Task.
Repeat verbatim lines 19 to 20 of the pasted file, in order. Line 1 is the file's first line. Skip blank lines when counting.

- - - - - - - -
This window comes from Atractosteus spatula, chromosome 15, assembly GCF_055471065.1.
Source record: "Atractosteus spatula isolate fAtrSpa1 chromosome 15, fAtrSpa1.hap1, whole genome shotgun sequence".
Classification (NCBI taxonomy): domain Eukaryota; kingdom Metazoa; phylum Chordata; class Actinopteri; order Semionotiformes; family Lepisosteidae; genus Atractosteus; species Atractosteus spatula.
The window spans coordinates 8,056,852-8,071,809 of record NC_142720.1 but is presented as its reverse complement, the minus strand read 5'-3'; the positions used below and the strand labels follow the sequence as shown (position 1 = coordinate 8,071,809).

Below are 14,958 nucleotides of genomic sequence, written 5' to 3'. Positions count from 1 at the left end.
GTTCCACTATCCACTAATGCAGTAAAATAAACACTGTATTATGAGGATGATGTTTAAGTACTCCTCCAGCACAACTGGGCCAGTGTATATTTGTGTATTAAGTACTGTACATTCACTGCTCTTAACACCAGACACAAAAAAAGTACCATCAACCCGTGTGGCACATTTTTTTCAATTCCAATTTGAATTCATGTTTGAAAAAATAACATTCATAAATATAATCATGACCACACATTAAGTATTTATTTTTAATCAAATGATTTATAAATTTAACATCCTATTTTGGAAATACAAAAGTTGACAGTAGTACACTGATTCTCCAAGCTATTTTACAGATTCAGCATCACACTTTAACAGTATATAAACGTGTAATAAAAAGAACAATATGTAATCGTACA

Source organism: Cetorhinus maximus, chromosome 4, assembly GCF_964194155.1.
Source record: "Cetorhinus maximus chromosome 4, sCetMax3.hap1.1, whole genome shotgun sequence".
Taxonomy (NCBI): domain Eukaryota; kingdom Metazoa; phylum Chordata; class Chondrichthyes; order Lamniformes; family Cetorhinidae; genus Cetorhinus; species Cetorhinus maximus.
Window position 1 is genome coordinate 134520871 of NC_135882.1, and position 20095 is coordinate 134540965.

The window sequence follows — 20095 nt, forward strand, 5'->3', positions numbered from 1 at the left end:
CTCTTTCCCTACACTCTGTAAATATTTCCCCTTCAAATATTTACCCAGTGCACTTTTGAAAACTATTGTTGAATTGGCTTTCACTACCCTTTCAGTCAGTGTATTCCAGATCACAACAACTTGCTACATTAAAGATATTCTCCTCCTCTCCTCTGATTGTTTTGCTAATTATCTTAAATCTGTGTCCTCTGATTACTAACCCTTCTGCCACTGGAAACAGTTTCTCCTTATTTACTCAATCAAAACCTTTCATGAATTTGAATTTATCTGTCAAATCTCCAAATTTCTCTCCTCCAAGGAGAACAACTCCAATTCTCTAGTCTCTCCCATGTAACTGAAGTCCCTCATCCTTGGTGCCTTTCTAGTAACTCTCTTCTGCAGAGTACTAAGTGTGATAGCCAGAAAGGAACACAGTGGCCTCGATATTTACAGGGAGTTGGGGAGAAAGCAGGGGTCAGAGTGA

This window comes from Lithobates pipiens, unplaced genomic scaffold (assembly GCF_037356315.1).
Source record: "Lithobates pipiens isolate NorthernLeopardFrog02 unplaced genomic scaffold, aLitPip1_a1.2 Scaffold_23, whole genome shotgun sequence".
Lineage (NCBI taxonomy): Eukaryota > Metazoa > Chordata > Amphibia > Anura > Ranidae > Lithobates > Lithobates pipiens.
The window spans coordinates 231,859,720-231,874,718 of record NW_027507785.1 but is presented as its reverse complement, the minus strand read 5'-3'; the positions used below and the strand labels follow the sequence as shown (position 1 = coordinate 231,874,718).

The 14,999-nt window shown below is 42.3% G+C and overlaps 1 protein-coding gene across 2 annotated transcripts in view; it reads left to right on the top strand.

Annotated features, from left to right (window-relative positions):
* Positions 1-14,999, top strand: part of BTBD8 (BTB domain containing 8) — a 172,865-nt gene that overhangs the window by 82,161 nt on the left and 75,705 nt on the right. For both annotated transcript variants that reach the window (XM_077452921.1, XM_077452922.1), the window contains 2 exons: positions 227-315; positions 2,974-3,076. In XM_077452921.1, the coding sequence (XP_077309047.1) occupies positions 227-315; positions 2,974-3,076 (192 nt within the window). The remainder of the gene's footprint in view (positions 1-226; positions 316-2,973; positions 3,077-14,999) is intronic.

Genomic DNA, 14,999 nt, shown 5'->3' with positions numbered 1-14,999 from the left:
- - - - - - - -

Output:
* Positions 1-14,999, top strand: part of BTBD8 (BTB domain containing 8) — a 172,865-nt gene that overhangs the window by 82,161 nt on the left and 75,705 nt on the right. For both annotated transcript variants that reach the window (XM_077452921.1, XM_077452922.1), the window contains 2 exons: positions 227-315; positions 2,974-3,076. In XM_077452921.1, the coding sequence (XP_077309047.1) occupies positions 227-315; positions 2,974-3,076 (192 nt within the window). The remainder of the gene's footprint in view (positions 1-226; positions 316-2,973; positions 3,077-14,999) is intronic.

Genomic DNA, 14,999 nt, shown 5'->3' with positions numbered 1-14,999 from the left: